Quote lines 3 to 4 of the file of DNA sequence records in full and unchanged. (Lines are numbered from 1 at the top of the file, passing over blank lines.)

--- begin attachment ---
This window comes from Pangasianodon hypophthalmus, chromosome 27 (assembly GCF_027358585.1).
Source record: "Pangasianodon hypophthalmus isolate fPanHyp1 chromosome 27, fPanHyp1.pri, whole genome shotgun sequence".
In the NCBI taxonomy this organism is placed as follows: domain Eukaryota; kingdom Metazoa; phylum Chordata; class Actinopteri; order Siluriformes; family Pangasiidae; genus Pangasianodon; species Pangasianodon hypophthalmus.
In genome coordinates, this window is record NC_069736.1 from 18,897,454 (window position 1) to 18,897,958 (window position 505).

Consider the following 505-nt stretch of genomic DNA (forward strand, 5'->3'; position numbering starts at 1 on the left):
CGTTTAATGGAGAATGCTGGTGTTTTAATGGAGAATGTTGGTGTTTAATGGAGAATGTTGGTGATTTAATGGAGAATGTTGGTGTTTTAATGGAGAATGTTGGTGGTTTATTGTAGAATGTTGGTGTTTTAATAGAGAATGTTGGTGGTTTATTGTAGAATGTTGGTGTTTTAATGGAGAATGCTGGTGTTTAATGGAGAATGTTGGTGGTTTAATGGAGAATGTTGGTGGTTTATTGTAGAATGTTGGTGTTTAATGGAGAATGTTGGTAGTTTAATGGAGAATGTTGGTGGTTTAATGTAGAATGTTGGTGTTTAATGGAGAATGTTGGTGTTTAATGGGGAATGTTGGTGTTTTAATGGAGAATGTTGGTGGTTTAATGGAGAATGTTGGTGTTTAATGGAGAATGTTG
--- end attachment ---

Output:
In the NCBI taxonomy this organism is placed as follows: domain Eukaryota; kingdom Metazoa; phylum Chordata; class Actinopteri; order Siluriformes; family Pangasiidae; genus Pangasianodon; species Pangasianodon hypophthalmus.
In genome coordinates, this window is record NC_069736.1 from 18,897,454 (window position 1) to 18,897,958 (window position 505).